# Fluid everyday scientific computing ¶

In [1]:
%pylab inline

Welcome to pylab, a matplotlib-based Python environment [backend: module://IPython.kernel.zmq.pylab.backend_inline].

In [2]:
import scipy.special as spec
x = linspace(0, 20, 200)
f, ax = plt.subplots()
for n in range(0,10,3):
plot(x, spec.jn(n, x), label=r'$J_%i(x)$' % n)
grid()
legend()
title('Bessel Functions')

Out[2]:
<matplotlib.text.Text at 0x42d6650>
In [3]:
%qtconsole


You can italicize, boldface

• build
• lists

and embed code meant for illustration instead of execution in Python:

def f(x):
"""a docstring"""
return x**2



or other languages:

if (i=0; i<n; i++) {
printf("hello %d\n", i);
x += 4;
}

Courtesy of MathJax, you can include mathematical expressions both inline: $e^{i\pi} + 1 = 0$ and displayed:

$$e^x=\sum_{i=0}^\infty \frac{1}{i!}x^i$$

## Rich displays: include anyting a browser can show¶

### Images¶

In [4]:
from IPython.display import Image
Image(filename='fig/logo.png')

Out[4]:
In [5]:
from IPython.display import HTML
HTML("""<table> <tr>
<tr><td>row 1, cell 1</td>
<td>row 1, cell 2</td></tr>
<tr><td>row 2, cell 1</td>
<td>row 2, cell 2</td></tr></table>""")

Out[5]:
row 1, cell 1 row 1, cell 2
row 2, cell 1 row 2, cell 2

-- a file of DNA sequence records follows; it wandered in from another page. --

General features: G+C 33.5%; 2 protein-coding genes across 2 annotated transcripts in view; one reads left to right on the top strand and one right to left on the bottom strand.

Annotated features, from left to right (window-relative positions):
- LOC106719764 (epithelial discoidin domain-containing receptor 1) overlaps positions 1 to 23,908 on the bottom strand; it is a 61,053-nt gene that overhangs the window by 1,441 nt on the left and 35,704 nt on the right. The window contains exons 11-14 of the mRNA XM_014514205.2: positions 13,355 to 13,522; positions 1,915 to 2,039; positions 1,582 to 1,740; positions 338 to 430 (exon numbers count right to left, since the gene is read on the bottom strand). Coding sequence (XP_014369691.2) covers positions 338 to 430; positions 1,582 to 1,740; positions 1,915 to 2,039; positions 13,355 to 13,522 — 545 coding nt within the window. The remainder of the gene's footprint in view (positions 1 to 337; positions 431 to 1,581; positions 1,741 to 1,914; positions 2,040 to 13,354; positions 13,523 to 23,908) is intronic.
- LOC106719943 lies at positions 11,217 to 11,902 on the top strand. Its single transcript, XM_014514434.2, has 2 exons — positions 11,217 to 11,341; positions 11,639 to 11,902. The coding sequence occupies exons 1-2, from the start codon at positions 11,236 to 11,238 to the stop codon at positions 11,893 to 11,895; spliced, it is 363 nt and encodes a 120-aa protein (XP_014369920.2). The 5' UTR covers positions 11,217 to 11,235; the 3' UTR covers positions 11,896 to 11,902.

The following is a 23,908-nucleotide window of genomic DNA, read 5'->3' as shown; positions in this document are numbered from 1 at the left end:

In [6]:
import pandas
from IPython.display import display
pandas.core.format.set_printoptions(notebook_repr_html=True)

Date Open High Low Close Volume Adj Close
0 2013-02-12 200.01 200.74 199.02 200.04 2461800 200.04
1 2013-02-11 200.98 201.95 199.75 200.16 2944700 200.16
2 2013-02-08 199.97 202.09 199.68 201.68 2893300 201.68
3 2013-02-07 200.62 200.91 198.68 199.74 3076700 199.74
4 2013-02-06 200.39 201.29 199.56 201.02 3624200 201.02

### Video¶

In [7]:
from IPython.display import HTML
video_encoded = video.encode("base64")
video_tag = '<video controls alt="test" src="data:video/x-m4v;base64,{0}">'.format(video_encoded)
HTML(data=video_tag)

Out[7]:

And more exotic objects can also be displayed, as long as their representation supports the IPython display protocol.

For example, videos hosted externally on YouTube are easy to load (and writing a similar wrapper for other hosted content is trivial):

In [8]:
from IPython.display import YouTubeVideo

from IPython.display import HTML